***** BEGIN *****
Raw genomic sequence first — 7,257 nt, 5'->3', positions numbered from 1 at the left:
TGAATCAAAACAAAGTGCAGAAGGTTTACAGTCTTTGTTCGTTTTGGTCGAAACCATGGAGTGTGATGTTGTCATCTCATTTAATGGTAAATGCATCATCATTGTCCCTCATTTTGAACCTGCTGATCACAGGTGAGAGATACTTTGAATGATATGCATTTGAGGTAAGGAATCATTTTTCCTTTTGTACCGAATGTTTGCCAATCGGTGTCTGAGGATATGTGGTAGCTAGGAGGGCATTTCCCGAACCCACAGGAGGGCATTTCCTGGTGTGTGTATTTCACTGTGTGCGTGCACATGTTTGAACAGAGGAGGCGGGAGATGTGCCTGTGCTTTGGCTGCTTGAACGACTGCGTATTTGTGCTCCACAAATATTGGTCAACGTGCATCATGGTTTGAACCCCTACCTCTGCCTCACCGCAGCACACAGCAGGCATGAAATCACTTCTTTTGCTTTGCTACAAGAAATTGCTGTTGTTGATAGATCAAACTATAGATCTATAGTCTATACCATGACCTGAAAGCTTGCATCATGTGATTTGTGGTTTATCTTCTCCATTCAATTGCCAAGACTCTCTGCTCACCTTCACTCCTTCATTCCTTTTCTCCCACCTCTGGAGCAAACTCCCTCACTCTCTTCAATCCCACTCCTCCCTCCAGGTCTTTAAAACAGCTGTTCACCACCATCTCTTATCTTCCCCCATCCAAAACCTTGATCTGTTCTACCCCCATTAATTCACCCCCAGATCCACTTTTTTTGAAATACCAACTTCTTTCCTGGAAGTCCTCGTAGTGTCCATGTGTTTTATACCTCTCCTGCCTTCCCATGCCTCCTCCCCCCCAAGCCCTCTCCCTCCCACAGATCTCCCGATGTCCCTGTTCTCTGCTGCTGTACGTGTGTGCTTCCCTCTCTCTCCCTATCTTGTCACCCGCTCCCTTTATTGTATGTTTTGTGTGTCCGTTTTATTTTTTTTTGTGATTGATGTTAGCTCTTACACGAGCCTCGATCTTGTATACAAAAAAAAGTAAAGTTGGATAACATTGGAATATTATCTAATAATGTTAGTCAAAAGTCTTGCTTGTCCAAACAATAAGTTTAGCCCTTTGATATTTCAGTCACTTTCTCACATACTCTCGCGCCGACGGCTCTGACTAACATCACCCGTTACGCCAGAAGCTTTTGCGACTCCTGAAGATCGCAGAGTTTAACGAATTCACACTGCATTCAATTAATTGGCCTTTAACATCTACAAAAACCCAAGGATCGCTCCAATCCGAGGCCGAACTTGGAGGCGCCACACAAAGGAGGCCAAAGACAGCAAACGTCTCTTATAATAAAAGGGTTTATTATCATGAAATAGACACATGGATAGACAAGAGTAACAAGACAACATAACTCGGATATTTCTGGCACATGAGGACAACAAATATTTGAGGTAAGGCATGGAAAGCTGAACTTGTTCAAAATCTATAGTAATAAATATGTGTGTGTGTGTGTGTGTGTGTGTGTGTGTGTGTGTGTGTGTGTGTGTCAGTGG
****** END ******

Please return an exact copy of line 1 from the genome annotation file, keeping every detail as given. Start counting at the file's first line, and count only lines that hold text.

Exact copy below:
Raw genomic sequence first — 7,257 nt, 5'->3', positions numbered from 1 at the left: